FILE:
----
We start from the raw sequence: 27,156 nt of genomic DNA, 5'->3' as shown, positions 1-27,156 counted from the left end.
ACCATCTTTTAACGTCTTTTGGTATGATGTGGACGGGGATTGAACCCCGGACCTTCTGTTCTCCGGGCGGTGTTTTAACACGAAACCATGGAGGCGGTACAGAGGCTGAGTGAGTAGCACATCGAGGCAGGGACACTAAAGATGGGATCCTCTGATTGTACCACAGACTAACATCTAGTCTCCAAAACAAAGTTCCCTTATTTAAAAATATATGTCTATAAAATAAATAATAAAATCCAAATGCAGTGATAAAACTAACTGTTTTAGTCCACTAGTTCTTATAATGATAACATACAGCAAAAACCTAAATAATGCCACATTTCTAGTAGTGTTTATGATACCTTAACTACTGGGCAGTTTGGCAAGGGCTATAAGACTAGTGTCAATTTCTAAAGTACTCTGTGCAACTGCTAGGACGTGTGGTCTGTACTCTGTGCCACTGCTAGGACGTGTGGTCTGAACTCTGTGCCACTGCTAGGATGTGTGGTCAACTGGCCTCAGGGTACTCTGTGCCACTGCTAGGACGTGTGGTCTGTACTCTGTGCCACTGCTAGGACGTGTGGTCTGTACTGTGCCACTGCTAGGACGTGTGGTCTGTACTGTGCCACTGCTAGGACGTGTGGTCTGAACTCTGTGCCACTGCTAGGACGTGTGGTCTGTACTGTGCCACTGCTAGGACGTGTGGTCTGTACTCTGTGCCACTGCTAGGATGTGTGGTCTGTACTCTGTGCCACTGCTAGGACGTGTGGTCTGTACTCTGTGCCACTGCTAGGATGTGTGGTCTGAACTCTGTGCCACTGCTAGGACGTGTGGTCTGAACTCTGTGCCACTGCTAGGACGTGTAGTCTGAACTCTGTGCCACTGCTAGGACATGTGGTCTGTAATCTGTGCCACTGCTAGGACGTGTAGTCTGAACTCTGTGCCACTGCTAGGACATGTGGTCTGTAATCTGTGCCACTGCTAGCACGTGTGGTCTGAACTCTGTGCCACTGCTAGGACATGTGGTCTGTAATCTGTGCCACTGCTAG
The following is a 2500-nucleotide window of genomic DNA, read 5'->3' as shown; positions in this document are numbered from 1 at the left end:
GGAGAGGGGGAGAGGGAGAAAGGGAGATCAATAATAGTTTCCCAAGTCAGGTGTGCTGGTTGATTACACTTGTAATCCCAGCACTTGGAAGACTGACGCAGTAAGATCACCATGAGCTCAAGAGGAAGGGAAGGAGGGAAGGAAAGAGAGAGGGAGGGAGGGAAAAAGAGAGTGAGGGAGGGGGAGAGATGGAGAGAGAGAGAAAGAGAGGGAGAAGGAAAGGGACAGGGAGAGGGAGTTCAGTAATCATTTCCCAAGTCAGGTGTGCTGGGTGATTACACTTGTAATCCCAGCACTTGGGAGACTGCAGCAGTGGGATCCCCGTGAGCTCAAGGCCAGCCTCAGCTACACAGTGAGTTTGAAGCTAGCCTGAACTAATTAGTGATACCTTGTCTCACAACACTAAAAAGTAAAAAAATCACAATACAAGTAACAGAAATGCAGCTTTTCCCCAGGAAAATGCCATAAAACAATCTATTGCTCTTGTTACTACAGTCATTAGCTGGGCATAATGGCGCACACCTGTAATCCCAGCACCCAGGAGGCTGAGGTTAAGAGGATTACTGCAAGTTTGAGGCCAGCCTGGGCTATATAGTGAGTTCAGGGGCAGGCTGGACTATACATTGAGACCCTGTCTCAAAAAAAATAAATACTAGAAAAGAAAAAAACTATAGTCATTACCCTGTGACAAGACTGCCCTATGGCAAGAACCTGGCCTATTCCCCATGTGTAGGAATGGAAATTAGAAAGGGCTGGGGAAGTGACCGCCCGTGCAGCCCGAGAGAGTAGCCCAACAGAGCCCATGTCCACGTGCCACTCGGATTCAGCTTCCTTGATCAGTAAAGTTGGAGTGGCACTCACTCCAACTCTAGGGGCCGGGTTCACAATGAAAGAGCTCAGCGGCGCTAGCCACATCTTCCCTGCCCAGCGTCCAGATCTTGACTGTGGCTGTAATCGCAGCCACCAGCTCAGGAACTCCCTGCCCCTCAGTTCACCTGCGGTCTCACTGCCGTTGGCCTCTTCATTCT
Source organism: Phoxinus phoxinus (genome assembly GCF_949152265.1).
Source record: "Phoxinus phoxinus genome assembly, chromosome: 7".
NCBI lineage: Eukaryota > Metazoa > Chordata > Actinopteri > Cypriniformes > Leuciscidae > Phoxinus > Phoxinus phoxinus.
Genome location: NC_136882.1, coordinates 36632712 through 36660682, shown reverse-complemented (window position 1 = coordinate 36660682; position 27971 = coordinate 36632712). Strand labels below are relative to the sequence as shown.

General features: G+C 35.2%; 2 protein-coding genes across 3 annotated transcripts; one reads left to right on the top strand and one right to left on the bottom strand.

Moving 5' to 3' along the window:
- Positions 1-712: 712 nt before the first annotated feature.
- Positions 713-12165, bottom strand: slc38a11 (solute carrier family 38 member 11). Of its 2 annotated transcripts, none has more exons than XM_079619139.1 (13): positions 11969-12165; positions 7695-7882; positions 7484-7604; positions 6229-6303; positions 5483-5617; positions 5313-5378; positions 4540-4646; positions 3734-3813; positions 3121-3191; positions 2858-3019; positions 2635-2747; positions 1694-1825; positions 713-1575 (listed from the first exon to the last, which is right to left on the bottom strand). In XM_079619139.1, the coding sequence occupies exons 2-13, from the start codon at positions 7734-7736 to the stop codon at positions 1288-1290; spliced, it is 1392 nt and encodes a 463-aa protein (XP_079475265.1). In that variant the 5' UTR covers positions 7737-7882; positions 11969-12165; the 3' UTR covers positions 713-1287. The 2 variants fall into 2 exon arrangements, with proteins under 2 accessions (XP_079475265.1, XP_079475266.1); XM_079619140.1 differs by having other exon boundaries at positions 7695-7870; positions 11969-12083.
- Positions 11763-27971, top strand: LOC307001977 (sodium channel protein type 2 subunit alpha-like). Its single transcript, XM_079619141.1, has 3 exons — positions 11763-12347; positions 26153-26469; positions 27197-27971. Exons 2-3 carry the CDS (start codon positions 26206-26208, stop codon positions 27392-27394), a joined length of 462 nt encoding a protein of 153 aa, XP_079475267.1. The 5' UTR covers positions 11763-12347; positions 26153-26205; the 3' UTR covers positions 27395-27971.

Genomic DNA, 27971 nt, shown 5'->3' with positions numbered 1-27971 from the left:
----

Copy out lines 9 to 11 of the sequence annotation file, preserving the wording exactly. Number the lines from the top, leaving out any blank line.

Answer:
General features: G+C 35.2%; 2 protein-coding genes across 3 annotated transcripts; one reads left to right on the top strand and one right to left on the bottom strand.

Moving 5' to 3' along the window:
- Positions 1-712: 712 nt before the first annotated feature.